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  • Writer's pictureTrish Dotts

I'm sorry . . .

“I’m sorry.” Is this statement part of your classroom management language?

As I write these thoughts out in print, I see why “I’m sorry” so dangerous.

I’m sorry without context, appears to be apologetic. It appears to recognize our actual fault in a situation.

It seems to mean, “ I recognize my role in this unfortunate situation.”

But often, we are using “I’m sorry” . . to express frustration with our class.

When I have heard it used, it has had a condescending tone, almost bordering on sarcasm. Like, I'm sorry, it's your fault.

As in, “I’m sorry, we can’t move on because we are not following directions.”

Or, I’m sorry, I thought you were ready for this next step, but since you are noisy, I guess we just can not go on.

I’m sorry, we are using up your recess time because you did not listen.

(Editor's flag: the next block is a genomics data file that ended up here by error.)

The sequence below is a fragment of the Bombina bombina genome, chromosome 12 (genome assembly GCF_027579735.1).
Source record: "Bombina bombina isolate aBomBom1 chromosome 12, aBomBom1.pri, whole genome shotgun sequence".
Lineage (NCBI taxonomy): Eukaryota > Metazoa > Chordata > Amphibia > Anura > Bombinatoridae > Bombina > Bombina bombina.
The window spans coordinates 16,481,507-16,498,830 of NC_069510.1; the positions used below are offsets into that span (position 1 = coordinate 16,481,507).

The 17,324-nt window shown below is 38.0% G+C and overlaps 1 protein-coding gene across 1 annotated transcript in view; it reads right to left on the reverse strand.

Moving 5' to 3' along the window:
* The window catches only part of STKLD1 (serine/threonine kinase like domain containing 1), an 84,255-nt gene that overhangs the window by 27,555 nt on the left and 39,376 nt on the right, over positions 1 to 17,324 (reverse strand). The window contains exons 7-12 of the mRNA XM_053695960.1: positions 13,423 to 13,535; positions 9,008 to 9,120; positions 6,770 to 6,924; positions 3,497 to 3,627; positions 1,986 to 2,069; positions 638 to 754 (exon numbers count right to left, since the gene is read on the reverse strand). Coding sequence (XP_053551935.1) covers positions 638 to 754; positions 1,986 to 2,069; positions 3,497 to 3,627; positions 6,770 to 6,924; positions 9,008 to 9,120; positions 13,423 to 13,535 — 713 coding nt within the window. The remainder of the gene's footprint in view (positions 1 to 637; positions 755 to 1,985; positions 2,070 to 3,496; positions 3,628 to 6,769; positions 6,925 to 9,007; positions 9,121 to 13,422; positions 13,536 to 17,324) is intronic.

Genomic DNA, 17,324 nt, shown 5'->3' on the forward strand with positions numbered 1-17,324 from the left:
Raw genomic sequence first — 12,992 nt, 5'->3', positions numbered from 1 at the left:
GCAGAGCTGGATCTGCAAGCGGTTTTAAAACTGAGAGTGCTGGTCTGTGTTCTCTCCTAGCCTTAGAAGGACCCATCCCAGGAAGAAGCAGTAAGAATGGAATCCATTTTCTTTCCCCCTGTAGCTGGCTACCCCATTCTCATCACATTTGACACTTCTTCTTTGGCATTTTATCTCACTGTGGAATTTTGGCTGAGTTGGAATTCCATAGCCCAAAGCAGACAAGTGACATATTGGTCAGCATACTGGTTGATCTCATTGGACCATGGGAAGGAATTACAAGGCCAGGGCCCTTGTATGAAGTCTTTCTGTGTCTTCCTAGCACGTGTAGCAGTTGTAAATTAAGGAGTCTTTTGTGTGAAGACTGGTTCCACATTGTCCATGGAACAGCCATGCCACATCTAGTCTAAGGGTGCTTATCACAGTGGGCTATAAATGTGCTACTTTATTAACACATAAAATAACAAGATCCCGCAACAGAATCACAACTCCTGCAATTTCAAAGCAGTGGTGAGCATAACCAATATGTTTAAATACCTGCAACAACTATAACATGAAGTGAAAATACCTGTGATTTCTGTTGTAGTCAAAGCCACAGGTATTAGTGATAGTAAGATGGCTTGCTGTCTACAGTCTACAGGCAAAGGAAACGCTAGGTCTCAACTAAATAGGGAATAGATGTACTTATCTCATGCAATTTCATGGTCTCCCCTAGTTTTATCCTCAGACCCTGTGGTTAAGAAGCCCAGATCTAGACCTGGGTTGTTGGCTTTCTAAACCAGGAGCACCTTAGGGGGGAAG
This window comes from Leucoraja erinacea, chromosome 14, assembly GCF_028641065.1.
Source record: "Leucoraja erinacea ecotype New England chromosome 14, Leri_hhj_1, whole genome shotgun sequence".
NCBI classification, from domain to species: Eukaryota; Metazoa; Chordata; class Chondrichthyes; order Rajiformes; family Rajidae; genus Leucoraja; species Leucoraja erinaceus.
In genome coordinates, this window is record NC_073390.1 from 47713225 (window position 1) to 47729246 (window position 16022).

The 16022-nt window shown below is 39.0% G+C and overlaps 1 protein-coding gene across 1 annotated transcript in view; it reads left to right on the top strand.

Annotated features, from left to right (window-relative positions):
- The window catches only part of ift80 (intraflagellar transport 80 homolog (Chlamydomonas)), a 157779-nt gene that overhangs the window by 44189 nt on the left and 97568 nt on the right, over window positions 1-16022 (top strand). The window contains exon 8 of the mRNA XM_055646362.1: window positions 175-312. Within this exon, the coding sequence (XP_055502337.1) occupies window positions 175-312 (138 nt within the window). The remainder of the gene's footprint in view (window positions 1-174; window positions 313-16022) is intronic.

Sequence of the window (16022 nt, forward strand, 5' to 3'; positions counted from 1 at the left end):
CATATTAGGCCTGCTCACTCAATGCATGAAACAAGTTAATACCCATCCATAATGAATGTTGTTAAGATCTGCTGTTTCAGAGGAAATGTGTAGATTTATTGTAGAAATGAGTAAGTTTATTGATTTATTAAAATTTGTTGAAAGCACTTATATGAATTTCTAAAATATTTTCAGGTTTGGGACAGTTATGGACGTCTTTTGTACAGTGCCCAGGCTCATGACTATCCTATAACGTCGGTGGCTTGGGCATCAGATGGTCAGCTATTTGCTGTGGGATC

To be fair, this week, I have felt sorry. I have felt sorry that I moved forward with a lesson too quickly. I gave my students a task without preparing them for my behavioral expectations. I FORGOT that I am still teaching them how to survive in my classroom. I have kept them too long at the carpet. I have talked too long. I have given them tools without teaching them how to respect them.

When I have felt sorry. . . .I have stopped the train. I backed it up and picked the class up back in the place where things were going well. I have tried my best not to blame THEM, for my mistake.

To blame our class for not being able to handle our expectations. . .at this time of the year may not be serving to build the classroom climate we want to live in for the rest of the year.

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